If you have heart or kidney problems, or you had a stroke, your doctor may want your blood pressure to be even lower than that of people who do not have these conditions.
Causes, incidence, and risk factors
Many factors can affect blood pressure, including:
How much water and salt you have in your body
The condition of your kidneys, nervous system, or blood vessels
Your hormone levels
You are more likely to be told your blood pressure is too high as you get older. This is because your blood vessels become stiffer as you age. When that happens, your blood pressure goes up. High blood pressure increases your chance of having a stroke, heart attack, heart failure, kidney disease, or early death.
You have a higher risk of high blood pressure if:
You are African American
You are obese
You are often stressed or anxious
You drink too much alcohol (more than one drink per day for women and more than two drinks per day for men)
Most of the time, there are no symptoms. For most patients, high blood pressure is found when they visit their health care provider or have it checked elsewhere.
Because there are no symptoms, people can develop heart disease and kidney problems without knowing they have high blood pressure.
If you have a severe headache, nausea or vomiting, bad headache, confusion, changes in your vision, or nosebleeds you may have a severe and dangerous form of high blood pressure called malignant hypertension.
Signs and tests
Your health care provider will measure your blood pressure several times before diagnosing you with high blood pressure. It is normal for your blood pressure to be different based on the time of day.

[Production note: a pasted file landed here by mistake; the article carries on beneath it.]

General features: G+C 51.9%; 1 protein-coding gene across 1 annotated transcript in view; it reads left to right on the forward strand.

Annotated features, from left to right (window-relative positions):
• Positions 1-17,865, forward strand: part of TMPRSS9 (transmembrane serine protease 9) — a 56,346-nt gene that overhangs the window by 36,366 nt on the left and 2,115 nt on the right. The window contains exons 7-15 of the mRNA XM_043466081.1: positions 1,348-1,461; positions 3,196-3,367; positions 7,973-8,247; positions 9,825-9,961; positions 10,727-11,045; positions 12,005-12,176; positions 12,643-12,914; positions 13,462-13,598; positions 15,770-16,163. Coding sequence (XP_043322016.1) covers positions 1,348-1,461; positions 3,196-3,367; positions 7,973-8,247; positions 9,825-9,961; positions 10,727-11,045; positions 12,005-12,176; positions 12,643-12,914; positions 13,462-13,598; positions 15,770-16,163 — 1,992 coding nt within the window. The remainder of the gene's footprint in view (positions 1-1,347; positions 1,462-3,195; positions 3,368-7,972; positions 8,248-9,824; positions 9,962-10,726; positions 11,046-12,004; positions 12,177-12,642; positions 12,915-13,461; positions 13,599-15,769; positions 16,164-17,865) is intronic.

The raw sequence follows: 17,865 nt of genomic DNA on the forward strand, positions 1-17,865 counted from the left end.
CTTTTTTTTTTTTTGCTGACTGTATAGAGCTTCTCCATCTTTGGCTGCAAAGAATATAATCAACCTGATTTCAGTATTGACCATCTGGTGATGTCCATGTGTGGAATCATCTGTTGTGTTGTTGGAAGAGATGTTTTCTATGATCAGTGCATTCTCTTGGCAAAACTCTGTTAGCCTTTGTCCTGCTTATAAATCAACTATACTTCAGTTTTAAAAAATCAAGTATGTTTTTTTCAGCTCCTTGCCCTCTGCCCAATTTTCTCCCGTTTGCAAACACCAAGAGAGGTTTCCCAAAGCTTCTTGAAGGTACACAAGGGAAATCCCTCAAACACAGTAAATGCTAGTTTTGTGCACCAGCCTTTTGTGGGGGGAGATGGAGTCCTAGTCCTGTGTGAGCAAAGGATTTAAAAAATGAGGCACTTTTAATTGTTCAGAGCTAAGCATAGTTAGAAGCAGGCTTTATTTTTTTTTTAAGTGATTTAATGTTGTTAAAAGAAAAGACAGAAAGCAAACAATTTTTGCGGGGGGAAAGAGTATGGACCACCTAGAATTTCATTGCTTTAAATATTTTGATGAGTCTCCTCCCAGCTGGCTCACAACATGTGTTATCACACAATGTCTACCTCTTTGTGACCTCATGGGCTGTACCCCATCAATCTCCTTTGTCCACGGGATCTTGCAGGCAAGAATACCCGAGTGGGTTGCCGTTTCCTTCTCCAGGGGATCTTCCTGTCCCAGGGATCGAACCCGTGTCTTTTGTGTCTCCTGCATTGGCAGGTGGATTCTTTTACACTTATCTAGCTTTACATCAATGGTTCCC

All adults should have their blood pressure checked every 1 to 2 years if their blood pressure was less than 120/80 mmHg at their most recent reading.
If you have high blood pressure, diabetes, heart disease, kidney problems, or certain other conditions, have your blood pressure checked more often -- at least once every year.
Blood pressure readings taken at home may be a better measure of your current blood pressure than those taken at your doctor's office.
Make sure you get a good quality, well-fitting home blood pressure monitor. It should have the proper sized cuff and a digital readout.
Practice with your health care provider or nurse to make sure you are taking your blood pressure correctly.
Bring your home monitor to your appointments so your health care provider can make sure it is working correctly.
Your health care provider will do a physical exam to look for signs of heart disease, damage to the eyes, and other changes in your body.
If you have high blood pressure, you will have regular appointments with your doctor.
Even if you have not been diagnosed with high blood pressure, it is important to have your blood pressure checked during your yearly check-up, especially if someone in your family has or had high blood pressure.
Call your health care provider right away if home monitoring shows that your blood pressure is still high.
The same lifestyle changes you may follow to help control your blood pressure will also help prevent high blood pressure from occurring in most people.
Goldstein LB, Bushnell CD, Adams RJ, et al. Guidelines for the primary prevention of stroke: a guideline for healthcare professionals from the American Heart Association/American Stroke Association. Stroke. 2011 Feb;42:517-84.
Victor, RG. Systemic hypertension: Mechanisms and diagnosis. In: Bonow RO, Mann DL, Zipes DP, Libby P, eds. Braunwald's Heart Disease: A Textbook of Cardiovascular Medicine. 9th ed. Philadelphia, Pa: Saunders Elsevier; 2011:chap 45.
Chobanian AV, et al. and the National High Blood Pressure Education Program Coordinating Committee. The seventh report of the Joint National Committee on Prevention, Detection, Evaluation, and Treatment of High Blood Pressure: The JNC 7 report. JAMA. 2003;298:2560-2572.
David C. Dugdale, III, MD, Professor of Medicine, Division of General Medicine, Department of Medicine, University of Washington School of Medicine; and Michael A. Chen, MD, PhD, Assistant Professor of Medicine, Division of Cardiology, Harborview Medical Center, University of Washington Medical School, Seattle, Washington. Also reviewed by David Zieve, MD, MHA, Medical Director, A.D.A.M. Health Solutions, Ebix, Inc.